Bernie and Pam Britten are a young married couple beginning careers and establishing a household. They will each make about $50,000 next year and will have accumulated about $40,000 to invest. They now rent an apartment but are considering purchasing a condominium for $100,000. If they do, a down payment of $10,000 will be required.
They have discussed their situation with Lew McCarthy, an investment advisor and personal friend, and he has recommended the following investments:
* The condominium - expected annual increase in market value = 5%.
* Municipal bonds - expected annual yield = 5%.
* High-yield corporate stocks - expected dividend yield = 8%.
* Savings account in a commercial bank-expected annual yield = 3%.
* High-growth common stocks - expected annual increase in market value = 10%; expected dividend yield = 0.
1. Calculate the after-tax yields on the foregoing investments, assuming the Brittens have a 28% marginal tax rate (based on Public Law 108-27, The Jobs and Growth Tax Relief Reconciliation Act of 2003).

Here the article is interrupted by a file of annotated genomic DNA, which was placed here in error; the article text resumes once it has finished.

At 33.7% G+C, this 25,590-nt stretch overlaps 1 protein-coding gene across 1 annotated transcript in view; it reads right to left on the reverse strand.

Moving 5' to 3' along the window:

2. How would you recommend the Brittens invest their $40,000? Explain your answer.
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Because there is $5,000 in equity appreciation per year, I would suggest that they buy the condo with the $10,000 down. Their interest payments would be covered by this, which are likely to be tax deductible. Then there is still $30,000 at hand to invest.
Municipal bonds, which has no tax, will guarantee 5% after tax return rate, but will have relatively poor liquidity. (They can be sold before maturity at a high ...
The solution calculates the investment yields based on tax rates for the Bernie and Pam case study.